Joseph Andrew Gayne Chenoweth was born March 25, 1890 in Shoals, Indiana. His father, John Andrew Chenoweth, was born 1850 in Indiana. His mother, Emilia Ann Bundy, was born 1857 in Missouri. His parents married in 1883 and had four children. His older sister Nettie was born in 1886. His older brother Albert was born in 1889. His younger brother Oscar was born in 1892. His father was a dry goods merchant.
In 1898 his father died, after which his mother raised the four children.
He distinguished himself in school as a talented artist.
In 1908 he joined the Indiana National Guard and served as a Corporal in the 2nd Infantry.
On October 4, 1909 he began to study at the John Herron Art Institute in Indianapolis. The pulp artists William M. Allison (1880-1964) and James M. Wilcox (1895-1958) also attended this school. Two years later, on May 27, 1911, he completed his fourth semester at the school.
In the fall of 1912 he attended the Cincinnati Art Institute, in Ohio, where he studied with Frank Duveneck (1848-1919). The pulp artists John Drew (1885-1953), Henry C. Kiefer (1890-1957), and Charles L. McCann (1905-1967) all attended this school.
In 1914 he moved to Chicago to work as a staff artist at the Thomas Casslock Advertising Company, which was located on the corner of Harrison and Loomit Streets. He also took night classes at the Art Institute of Chicago. He joined the Palette & Chisel Club. Several other Chicago-area pulp artists also belonged to this club, such as C. C. Senf (1873-1949) and Frank Hoban (1870-1943).
On April 12, 1915 he married Helen Gillette Burton in Chicago. She was born May 1, 1889 in Chicago. They moved to 6221 Greenwood Avenue. Their firstborn child, John Andrew Chenoweth, Jr., was born July 12, 1916, but died two days later on July 14, 1916.
On June 5, 1917, before the official U.S. entry in The Great War, he reported for draft registration. He was recorded at the time to be twenty-seven, medium build, medium height, blue eyes, light brown hair, with no distinguishing marks. His wife and mother-in-law were listed as dependents with the footnote, "wife in delicate condition." A few month later, on November 25, 1917, their son Maynard Burton Chenoweth was born.
In 1919 the family moved to 7343 Luella Avenue, Chicago, IL, where their third child, Philip Andrew Chenoweth, was born on August 21, 1919.
During the 1920s he worked in the lucrative world of Chicago advertising and also illustrated stories in Woman's World and The American Magazine.He also received several commissions to paint murals in opulent private homes, such as the Cheek Mansion on Nashville, Tennessee and the McKinney mansion in Titusville, Pennsylvania.
In 1924 he taught painting at the American Academy of Art in Chicago.
In 1927 he moved to the East Coast to pursue a career as a freelance magazine illustrator. He lived at 17 Wyoming Gulf Road in Wyoming, New York.
The town of Wyoming, NY, is near Buffalo in the far northwest area of the state. The train from his home to NYC took twelve hours, so he also opened a separate art studio in New York City at 40 West 45th Street. He became a member of the New York Guild of Free Lance Artists, which evolved into the NY Society of Illustrators.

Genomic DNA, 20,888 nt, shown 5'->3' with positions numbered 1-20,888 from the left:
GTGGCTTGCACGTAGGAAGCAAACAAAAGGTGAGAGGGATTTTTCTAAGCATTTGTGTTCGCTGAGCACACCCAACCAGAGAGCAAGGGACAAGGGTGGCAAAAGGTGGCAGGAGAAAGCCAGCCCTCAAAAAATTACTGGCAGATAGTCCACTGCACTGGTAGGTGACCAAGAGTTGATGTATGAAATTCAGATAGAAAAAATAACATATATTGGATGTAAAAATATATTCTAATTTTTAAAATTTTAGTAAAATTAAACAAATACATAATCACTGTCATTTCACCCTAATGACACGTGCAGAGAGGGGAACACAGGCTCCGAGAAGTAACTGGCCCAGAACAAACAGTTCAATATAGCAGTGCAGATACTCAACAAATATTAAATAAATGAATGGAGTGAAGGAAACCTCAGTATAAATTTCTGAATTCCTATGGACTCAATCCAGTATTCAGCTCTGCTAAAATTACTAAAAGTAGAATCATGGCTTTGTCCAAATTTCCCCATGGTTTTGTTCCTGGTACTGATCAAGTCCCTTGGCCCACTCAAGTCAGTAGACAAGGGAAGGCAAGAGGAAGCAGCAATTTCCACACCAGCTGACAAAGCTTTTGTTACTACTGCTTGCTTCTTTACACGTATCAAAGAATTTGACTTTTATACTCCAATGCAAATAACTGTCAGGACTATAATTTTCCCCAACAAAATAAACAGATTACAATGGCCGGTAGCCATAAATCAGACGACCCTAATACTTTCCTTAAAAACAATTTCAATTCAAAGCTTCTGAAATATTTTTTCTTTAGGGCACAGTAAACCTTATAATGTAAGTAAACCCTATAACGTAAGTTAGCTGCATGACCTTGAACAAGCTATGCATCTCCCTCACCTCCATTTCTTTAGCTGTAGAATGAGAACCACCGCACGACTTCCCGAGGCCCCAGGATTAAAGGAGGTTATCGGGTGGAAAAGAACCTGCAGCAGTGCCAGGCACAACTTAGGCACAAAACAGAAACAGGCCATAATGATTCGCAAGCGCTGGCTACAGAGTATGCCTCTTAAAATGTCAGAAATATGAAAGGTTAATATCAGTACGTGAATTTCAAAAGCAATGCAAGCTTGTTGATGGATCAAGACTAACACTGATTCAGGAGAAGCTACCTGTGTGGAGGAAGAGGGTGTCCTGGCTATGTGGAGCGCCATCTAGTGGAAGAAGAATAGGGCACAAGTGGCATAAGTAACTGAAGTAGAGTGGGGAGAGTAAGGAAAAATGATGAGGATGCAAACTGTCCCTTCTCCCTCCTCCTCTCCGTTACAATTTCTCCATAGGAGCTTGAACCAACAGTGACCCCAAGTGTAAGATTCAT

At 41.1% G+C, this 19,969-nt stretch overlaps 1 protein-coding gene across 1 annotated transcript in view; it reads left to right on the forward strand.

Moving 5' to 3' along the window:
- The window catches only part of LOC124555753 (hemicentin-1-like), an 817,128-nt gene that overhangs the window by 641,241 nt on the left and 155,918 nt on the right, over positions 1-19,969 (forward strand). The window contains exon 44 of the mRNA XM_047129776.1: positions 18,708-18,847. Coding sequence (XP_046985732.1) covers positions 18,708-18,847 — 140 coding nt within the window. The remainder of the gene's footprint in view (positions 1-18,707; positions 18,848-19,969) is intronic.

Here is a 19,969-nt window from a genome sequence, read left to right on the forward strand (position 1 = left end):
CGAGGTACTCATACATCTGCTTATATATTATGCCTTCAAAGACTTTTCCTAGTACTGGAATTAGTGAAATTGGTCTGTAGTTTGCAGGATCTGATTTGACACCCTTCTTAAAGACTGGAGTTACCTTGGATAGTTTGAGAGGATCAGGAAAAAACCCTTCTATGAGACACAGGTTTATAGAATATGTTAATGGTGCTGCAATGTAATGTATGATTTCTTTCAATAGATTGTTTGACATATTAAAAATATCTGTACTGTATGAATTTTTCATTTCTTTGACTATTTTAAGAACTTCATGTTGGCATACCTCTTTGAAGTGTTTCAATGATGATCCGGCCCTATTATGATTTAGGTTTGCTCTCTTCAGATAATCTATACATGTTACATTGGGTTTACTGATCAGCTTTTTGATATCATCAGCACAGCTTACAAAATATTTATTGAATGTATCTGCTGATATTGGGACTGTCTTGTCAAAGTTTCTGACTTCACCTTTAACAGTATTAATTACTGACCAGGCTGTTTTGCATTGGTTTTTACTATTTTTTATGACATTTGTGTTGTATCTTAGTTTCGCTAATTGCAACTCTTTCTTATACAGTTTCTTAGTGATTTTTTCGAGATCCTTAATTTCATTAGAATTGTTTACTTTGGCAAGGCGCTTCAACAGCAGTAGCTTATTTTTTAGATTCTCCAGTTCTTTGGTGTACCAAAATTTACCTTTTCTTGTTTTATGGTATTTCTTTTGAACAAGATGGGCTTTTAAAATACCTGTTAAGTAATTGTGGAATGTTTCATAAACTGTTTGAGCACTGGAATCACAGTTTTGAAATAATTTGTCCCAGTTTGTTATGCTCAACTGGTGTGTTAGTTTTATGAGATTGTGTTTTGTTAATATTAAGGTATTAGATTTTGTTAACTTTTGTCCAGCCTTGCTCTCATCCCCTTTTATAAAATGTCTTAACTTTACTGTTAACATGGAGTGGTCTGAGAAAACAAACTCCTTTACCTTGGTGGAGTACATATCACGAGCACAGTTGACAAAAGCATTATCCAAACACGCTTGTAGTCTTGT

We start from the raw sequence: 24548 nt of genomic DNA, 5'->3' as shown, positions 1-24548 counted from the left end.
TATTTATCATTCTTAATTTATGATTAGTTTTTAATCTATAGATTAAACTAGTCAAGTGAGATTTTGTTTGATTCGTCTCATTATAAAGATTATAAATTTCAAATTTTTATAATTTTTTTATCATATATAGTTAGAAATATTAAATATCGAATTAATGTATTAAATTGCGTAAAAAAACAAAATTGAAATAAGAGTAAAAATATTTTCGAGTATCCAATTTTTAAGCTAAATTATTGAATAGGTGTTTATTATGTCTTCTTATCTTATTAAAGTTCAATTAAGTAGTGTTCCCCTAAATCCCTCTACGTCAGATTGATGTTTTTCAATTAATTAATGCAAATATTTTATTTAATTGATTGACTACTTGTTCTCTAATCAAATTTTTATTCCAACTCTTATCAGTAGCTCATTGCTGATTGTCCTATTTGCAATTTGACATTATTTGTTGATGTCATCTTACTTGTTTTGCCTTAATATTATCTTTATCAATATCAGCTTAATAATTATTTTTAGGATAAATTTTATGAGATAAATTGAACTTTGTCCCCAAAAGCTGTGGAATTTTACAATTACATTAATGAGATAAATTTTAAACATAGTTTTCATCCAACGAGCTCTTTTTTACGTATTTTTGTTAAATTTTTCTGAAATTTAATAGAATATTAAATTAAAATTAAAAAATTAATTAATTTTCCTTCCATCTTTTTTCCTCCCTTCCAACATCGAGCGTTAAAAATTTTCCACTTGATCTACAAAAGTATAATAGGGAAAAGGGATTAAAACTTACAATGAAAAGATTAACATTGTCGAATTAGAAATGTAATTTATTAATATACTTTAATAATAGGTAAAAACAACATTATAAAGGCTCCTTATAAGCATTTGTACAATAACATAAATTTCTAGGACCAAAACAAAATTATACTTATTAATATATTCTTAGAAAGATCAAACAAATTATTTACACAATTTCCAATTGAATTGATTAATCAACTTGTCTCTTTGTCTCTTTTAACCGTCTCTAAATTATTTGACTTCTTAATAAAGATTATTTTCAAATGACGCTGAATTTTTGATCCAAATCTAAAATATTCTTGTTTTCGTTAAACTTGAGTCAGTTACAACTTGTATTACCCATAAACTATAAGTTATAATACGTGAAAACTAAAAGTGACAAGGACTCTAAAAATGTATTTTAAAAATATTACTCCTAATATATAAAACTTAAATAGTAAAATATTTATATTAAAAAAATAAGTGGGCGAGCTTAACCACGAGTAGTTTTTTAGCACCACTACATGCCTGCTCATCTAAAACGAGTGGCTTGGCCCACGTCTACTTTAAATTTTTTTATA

In the fall of 1929 his wife was in a serious auto accident when her car was struck by a runaway truck hauling stone for a local roadway project.
In 1931 he sold his home in Wyoming,NY, and moved to 35-64 80th Street in Jackson Heights, Queens, NY.
When the Great Depression came he had to find another source of income besides the moribund advertising industry. Although major nationwide magazines were facing hard times the pulp magazine industry had entered its most profitable period. He was soon a top cover artist for the pulp magazine Blue Book, along with Dean Cornwell (1892-1960) and Herbert Morton Stoops (1887-1948). Blue Book, Adventure, Argosy and Short Stories were the "Big Four" pulp magazines, with the best fiction, best sales, and best rates of pay. Blue Book was published by the Chicago-based McCall company, for which Chenoweth had previously worked.
On December 2, 1937 his wife died at the age of forty-eight.
In 1938 he married his second wife, Edwina Biddle, who was born October 5, 1891 in Chicago. She was a widow. Her full-grown married daughter, Mrs. Doris Stangor, was born 1920 in NYC.
On June 10, 1942 his son Maynard received a doctoral degree in medicine from Cornell University. His other son Philip also received a doctoral degree. He graduated from Columbia University, where he was a member of the Rifle Club.
During WWII Joseph Chenoweth reported for draft registration and was recorded at the time to be fifty-three, five-ten, 175 pounds, blue eyes, grayish brown hair, a light complexion and a mole on his left temple.
After retiring from illustration he enjoyed leisurely vacations. During the summer of 1957 he and Edwina visited Bermuda on a cruise, and in the fall they visited England on the Queen Mary luxury liner.
Joseph Chenoweth died in New York City at the age of seventy-seven on May 19, 1967.
© David Saunders 2011